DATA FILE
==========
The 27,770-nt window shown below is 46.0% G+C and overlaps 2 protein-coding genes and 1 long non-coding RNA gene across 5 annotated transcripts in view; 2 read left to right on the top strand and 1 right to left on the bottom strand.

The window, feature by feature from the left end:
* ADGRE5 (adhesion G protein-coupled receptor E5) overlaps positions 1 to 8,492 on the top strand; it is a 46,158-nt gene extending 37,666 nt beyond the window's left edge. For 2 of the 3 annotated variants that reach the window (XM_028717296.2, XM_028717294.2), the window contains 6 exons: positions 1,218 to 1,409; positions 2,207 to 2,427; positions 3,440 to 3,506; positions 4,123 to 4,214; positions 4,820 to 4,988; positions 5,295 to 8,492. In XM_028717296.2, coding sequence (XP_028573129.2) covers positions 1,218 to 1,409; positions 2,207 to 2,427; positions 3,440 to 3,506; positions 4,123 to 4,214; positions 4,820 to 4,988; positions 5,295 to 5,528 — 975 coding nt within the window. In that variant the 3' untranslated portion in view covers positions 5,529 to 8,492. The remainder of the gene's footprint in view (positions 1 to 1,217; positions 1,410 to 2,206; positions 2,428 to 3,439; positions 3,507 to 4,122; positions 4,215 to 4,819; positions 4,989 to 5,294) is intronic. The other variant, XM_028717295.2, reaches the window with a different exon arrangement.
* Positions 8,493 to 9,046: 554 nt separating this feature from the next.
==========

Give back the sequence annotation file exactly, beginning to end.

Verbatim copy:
The 27,770-nt window shown below is 46.0% G+C and overlaps 2 protein-coding genes and 1 long non-coding RNA gene across 5 annotated transcripts in view; 2 read left to right on the top strand and 1 right to left on the bottom strand.

The window, feature by feature from the left end:
* ADGRE5 (adhesion G protein-coupled receptor E5) overlaps positions 1 to 8,492 on the top strand; it is a 46,158-nt gene extending 37,666 nt beyond the window's left edge. For 2 of the 3 annotated variants that reach the window (XM_028717296.2, XM_028717294.2), the window contains 6 exons: positions 1,218 to 1,409; positions 2,207 to 2,427; positions 3,440 to 3,506; positions 4,123 to 4,214; positions 4,820 to 4,988; positions 5,295 to 8,492. In XM_028717296.2, coding sequence (XP_028573129.2) covers positions 1,218 to 1,409; positions 2,207 to 2,427; positions 3,440 to 3,506; positions 4,123 to 4,214; positions 4,820 to 4,988; positions 5,295 to 5,528 — 975 coding nt within the window. In that variant the 3' untranslated portion in view covers positions 5,529 to 8,492. The remainder of the gene's footprint in view (positions 1 to 1,217; positions 1,410 to 2,206; positions 2,428 to 3,439; positions 3,507 to 4,122; positions 4,215 to 4,819; positions 4,989 to 5,294) is intronic. The other variant, XM_028717295.2, reaches the window with a different exon arrangement.
* Positions 8,493 to 9,046: 554 nt separating this feature from the next.